The level determining circuit 62 and the reference voltage generating circuit 64 cooperatively constitute an overcurrent limiting circuit. The overcurrent limiting circuit requires no external capacitor, and can by itself produce and output the reference voltage Vref corresponding to the amplitude of the trigger signal STRG to the oscillation level comparison circuit 15.

It is preferable that the overcurrent limiting circuit produces a lowest reference voltage when the load is brought into a short-circuited condition. This can reduce the period of time during which the switching element is continuously maintained in an ON state even when the load is short-circuited, thereby ensuring the effect of protecting the device from overcurrent.

The quasi resonant type switching power supplying unit 200 can be incorporated in a quasi resonant type switching power apparatus shown in FIG. 5.

A full-wave rectification circuit 20 is connected via a choke coil 21 to a terminal X and a terminal Y between which a commercial power supply Vin is applied. A transducer 22 includes a primary winding 23, a secondary winding 24, and an auxiliary winding 25. The primary winding 23 has a first terminal connected to a terminal U of the full-wave rectification circuit 20. The primary winding 23 has a second terminal connected to the DRAIN terminal T5 of the quasi resonant type switching power supplying unit 200. The full-wave rectification circuit 20 has a terminal T connected to the SOURCE terminal T4 of the quasi resonant type switching power supplying unit 200.

The second terminal of the primary winding 23 is connected via a voltage resonant capacitor 29 to the SOURCE terminal T4 of the quasi resonant type switching power supplying unit 200. The quasi resonant type switching can be realized by adjusting the capacitance of the voltage resonant capacitor 29.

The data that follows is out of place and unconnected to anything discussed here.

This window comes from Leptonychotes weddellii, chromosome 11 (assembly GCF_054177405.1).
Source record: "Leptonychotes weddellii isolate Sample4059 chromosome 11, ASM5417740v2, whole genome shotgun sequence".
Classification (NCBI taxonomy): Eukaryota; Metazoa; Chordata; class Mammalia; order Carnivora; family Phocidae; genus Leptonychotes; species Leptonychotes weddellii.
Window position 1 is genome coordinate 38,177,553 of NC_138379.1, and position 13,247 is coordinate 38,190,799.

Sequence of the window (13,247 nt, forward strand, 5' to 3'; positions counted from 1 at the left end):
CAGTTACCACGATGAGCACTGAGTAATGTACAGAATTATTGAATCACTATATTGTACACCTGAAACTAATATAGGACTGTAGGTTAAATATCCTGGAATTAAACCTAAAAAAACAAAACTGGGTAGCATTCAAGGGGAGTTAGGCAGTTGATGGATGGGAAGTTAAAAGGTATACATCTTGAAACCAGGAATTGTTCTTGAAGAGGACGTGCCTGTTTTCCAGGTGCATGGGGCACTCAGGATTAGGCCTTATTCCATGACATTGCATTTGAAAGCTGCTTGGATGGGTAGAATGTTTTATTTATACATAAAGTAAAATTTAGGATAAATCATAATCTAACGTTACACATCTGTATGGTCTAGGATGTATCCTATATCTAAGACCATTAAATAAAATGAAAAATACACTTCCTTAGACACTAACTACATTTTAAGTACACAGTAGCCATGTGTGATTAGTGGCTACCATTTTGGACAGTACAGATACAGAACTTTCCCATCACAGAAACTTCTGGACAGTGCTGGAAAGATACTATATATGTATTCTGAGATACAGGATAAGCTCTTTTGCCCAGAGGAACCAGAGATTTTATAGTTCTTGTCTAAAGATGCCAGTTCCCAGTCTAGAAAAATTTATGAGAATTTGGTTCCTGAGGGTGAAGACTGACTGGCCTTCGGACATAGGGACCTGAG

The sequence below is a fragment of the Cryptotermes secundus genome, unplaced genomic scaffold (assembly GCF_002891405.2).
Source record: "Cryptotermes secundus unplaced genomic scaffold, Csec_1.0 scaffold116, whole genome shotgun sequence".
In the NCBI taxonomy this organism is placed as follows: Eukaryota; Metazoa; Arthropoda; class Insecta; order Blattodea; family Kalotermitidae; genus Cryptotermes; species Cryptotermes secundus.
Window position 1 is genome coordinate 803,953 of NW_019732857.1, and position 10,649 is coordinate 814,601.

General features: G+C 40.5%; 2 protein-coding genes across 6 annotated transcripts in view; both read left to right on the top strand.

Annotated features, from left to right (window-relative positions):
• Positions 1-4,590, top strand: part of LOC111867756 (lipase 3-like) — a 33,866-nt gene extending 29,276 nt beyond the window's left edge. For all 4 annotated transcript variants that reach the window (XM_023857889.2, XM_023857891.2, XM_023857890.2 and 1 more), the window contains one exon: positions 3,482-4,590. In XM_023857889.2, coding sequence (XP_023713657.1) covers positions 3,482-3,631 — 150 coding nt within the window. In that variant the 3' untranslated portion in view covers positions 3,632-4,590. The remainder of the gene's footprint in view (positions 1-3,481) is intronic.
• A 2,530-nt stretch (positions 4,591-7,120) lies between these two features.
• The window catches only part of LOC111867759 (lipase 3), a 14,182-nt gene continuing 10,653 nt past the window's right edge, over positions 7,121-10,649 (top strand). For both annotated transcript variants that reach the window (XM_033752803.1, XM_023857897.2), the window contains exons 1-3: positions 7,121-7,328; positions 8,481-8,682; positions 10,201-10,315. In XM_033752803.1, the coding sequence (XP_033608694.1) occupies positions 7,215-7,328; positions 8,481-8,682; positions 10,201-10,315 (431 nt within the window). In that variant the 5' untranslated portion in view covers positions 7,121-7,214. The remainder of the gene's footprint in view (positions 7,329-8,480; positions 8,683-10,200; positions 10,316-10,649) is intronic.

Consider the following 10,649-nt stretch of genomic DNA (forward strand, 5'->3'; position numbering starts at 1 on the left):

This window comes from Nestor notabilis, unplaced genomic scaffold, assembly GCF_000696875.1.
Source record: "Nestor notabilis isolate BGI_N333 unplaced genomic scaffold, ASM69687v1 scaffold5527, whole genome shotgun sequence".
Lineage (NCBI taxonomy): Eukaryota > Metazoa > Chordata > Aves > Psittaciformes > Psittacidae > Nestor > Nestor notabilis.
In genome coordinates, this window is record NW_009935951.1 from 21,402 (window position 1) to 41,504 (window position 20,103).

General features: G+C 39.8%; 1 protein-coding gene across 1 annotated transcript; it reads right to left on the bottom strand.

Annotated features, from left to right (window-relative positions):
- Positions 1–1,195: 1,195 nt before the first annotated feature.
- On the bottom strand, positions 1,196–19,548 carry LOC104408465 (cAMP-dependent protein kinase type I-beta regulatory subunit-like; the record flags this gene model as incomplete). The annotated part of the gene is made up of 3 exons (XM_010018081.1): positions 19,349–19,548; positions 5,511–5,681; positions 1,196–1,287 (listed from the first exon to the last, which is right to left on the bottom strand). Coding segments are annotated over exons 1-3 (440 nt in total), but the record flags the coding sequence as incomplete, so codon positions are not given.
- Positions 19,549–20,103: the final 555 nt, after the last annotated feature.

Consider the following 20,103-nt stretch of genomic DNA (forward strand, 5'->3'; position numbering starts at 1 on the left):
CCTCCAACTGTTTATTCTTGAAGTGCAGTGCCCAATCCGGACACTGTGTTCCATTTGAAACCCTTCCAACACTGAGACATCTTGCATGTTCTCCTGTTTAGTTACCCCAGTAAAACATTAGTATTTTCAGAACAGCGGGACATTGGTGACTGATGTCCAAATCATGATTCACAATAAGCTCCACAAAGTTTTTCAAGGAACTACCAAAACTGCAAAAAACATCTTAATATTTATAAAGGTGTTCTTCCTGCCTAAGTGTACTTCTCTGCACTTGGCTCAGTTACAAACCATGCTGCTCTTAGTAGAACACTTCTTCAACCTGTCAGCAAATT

A ripple filter circuit 27 is interposed between two terminals T and U of the full-wave rectification circuit 20. The ripple filter circuit 27 can smooth a DC voltage rectified in the full-wave rectification circuit 20. The DC voltage, after having been rectified in the full-wave rectification circuit 20 and smoothed in the ripple filter circuit 27, is supplied via an start-up resistor 28 to the VCC terminal T1 of the quasi resonant type switching power supplying unit 200 as a power voltage Vcc. The auxiliary winding 25 has one end connected via a diode 30 to the Vcc terminal T1 and also connected via a resistor 45 to the TRG terminal T2.

The secondary winding 24 of the transducer 22 has a first terminal connected to a ground terminal N of the load and a second terminal connected to an anode of a diode 31. A cathode of the diode 31 is connected to the load.

Furthermore, a DC-OUT terminal M is connected via a capacitor 32 to the ground terminal N of the load. A photo coupler 33 is connected via a resistor to the DC-OUT terminal M. A serial circuit of the resistor, the photo coupler 33, a transistor 40, and a Zener diode 43 is interposed between the DC-OUT terminal M and the ground terminal N of the load. Furthermore, another serial circuit of a resistor 41 and a resistor 42 is interposed between the DC-OUT terminal M and the ground terminal N of the load.

The photo coupler 33 is substantially a combination of a light-emitting diode 34 and a photo-transistor 35. The photo coupler 33 and the transistor 40 cooperatively constitute an essential part of an error amplification circuit that can feed a power supplied to the load of a secondary circuit back to a primary circuit. The light-emitting diode 34 has an anode connected to a cathode of the diode 31 via the resistance. The light-emitting diode 34 has a cathode connected to a collector of the transistor 40. The transistor 40 has an emitter connected via the Zener diode 43 to the ground terminal of the load (i.e., to the first terminal of the secondary winding 24).